The Knowledge Harvest: a motivating stimulus which empowers learners to realise they already know many things. It must be used during Learning to Learn Week prior to a theme start to provide a baseline. It may be returned to in the last week of the first term and finally in assessment week at the end of a theme for spaced learning, to make connections and stimulate new questions.

Pre-Learning Tasks ensure that learners are directly involved in the planning process. Well planned pre-learning tasks should help to bring out what learners already know; what misconceptions they may have and what really interests them.

Teachers should take account of the outcomes from pre-learning tasks to plan the major area of study. It should help teachers recognise which knowledge and transferable skills learners have already developed that could be used to initiate new learning with a level of confidence.

Pre-Learning tasks take place in Learning to Learn weeks and can take a variety of forms. Sharing pre-learning tasks helps to get parents and carers directly involved in their children’s learning, alongside a topic web which is sent out in the first week of a new topic & knowledge organiser for each subject made available on the school website.

Return to Knowledge Harvest as a Mid-Theme formative assessment

  • Provides an opportunity for spaced retrieval practice
  • Provides a check for the teacher, and the pupil, on progress
  •  May locate misconceptions for remedy
  • To inspire new pupil led questions and lines of enquiry

Return to Knowledge Harvest at End of Theme assessment of learning

  • To integrate assessment and learning by:                    
  • Providing an opportunity for spaced retrieval practice
  • Consolidating learning by applying knowledge in new situation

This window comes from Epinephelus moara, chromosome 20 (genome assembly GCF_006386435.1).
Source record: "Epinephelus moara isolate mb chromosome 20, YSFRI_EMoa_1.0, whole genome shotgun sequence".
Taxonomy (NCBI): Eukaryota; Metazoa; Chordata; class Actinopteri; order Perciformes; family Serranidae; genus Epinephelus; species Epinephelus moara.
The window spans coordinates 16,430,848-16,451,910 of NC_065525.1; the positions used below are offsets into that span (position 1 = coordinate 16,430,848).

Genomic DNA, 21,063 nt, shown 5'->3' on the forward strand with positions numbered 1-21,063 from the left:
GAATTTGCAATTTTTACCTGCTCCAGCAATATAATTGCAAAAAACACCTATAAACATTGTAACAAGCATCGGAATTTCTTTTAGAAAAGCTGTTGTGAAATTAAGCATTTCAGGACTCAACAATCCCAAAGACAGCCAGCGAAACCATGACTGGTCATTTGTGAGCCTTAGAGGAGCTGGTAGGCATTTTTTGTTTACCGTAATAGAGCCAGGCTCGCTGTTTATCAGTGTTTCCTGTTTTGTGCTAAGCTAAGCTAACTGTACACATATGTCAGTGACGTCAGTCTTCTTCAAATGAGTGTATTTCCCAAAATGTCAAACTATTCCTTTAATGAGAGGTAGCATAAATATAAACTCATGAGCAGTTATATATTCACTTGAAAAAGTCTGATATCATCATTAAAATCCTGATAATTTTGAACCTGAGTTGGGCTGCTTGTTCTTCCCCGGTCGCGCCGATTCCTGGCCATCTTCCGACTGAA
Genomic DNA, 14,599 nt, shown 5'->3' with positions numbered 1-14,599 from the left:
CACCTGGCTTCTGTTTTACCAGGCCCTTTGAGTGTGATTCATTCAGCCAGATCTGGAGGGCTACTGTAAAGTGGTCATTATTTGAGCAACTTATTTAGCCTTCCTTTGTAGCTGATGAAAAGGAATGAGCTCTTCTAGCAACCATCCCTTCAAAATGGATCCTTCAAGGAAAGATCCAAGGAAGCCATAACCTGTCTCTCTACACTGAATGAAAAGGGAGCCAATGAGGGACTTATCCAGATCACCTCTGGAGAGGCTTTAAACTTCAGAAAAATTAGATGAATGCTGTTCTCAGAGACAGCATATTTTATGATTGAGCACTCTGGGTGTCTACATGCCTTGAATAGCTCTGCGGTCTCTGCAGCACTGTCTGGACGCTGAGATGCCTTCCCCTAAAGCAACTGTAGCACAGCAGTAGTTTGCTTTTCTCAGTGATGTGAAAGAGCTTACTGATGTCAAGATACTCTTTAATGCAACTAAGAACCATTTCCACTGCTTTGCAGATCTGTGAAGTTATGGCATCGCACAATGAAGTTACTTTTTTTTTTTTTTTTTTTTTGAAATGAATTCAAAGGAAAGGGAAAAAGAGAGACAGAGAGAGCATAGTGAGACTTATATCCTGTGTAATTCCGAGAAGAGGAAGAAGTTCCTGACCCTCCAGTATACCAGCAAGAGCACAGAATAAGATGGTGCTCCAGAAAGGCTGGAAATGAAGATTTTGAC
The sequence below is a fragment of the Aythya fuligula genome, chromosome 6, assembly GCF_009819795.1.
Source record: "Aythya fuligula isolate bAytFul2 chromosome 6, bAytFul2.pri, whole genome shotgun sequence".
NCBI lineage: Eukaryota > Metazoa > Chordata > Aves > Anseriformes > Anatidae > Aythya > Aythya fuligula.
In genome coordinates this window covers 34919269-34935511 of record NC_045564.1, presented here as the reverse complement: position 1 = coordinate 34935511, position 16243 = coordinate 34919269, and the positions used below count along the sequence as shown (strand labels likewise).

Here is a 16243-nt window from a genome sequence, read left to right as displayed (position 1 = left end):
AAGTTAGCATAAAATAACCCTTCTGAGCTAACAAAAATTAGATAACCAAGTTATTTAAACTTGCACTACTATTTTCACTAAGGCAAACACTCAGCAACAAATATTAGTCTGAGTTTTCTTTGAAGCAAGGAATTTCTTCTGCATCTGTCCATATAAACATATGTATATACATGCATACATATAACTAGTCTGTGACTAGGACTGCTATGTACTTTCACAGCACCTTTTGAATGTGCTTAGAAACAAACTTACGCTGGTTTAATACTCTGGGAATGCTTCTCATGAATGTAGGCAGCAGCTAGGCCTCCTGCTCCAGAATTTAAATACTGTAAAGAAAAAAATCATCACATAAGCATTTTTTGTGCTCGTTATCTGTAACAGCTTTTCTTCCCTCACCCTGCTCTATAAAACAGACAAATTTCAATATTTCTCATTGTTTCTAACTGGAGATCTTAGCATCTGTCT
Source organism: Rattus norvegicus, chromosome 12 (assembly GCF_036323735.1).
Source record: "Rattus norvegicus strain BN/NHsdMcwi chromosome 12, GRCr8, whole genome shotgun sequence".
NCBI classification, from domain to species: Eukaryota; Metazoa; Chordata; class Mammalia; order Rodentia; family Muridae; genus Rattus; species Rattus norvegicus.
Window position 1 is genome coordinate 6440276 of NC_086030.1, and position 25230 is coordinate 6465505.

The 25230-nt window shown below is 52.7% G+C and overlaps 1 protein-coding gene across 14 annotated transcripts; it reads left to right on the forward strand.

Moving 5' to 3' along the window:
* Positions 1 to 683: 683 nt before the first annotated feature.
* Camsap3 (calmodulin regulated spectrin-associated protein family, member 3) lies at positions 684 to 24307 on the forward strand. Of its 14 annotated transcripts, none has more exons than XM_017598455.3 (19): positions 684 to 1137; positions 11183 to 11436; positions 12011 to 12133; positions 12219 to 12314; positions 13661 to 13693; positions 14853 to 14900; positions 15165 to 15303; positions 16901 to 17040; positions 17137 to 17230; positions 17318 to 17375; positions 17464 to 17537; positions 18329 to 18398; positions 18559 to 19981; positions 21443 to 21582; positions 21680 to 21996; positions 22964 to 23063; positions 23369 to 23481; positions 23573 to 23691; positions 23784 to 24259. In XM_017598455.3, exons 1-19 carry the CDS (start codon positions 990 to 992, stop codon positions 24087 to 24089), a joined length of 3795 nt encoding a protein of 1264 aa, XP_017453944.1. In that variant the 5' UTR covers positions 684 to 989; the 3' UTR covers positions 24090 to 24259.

• Demonstrating progress
  • Evidencing achievement for purposes of accountability

Spark Day:  An immersive day to spark curiosity creating a culture of wonder and enquiry at the beginning of a theme following Learning to Learn week Aut1, Spr1 and Sum1.

Teachers model being ‘experts of wondering’ (knowledge comes later!) in order to engage learners and ignite a passion for further knowledge, enabling pupils to make connections with prior learning and stimulate new questions. The aim is to make these days a rich starting point for forthcoming work as well as a memorable experience for all children.

Spark days are integral to improving the learning behaviours of Templars pupils and designed to ensure that learners are immediately ‘hooked’ by the new topic. Activities are designed and delivered to create a powerful stimulus that immediately grabs the learner. Finally, Spark days are a further pre-learning task to help to bring out what learners already know; what misconceptions they may have and what really interests them.

Teaching and Learning: Continuity and progression in the curriculum is built around Curriculum Intent documents within subject disciplines, broken into year group expectations. This guarantees that the learners’ essential knowledge and skills are being developed, alongside National Curriculum requirements (where appropriate), whilst allowing teachers a great deal of autonomy in teaching pedagogy.

Links are made with other subjects where applicable and in addition, there is an expectation that teachers apply English, Mathematics and Computing  skills where it is appropriate to do so.

Research underpins Templars teaching and learning: principally Cognitive Load Theory, Spaced Retrieval Practice, Rosenshine’s Principles of Instruction and Dual Coding but teacher autonomy is encouraged in lesson delivery

All subject disciplines are expected to be taught over the course of a term but lessons may be blocked if preferred

Knowledge Organisers, topic webs and homework ideas ensure expectations are shared with parents and carers every half term

Topics are termly – this allows for slower, deeper learning and greater flexibility to embrace a wealth of non-topic and national initiatives such as National nursery rhyme week, World Book Day, charity days, Human Rights day etc. often linked to British Values and SMSC teaching.

Assemblies are integral to the teaching of SMSC and British Values (see rota)

 

Theme Development

Lessons have three main teaching purposes and involve a blend of teaching pedagogy, appropriate to each subject: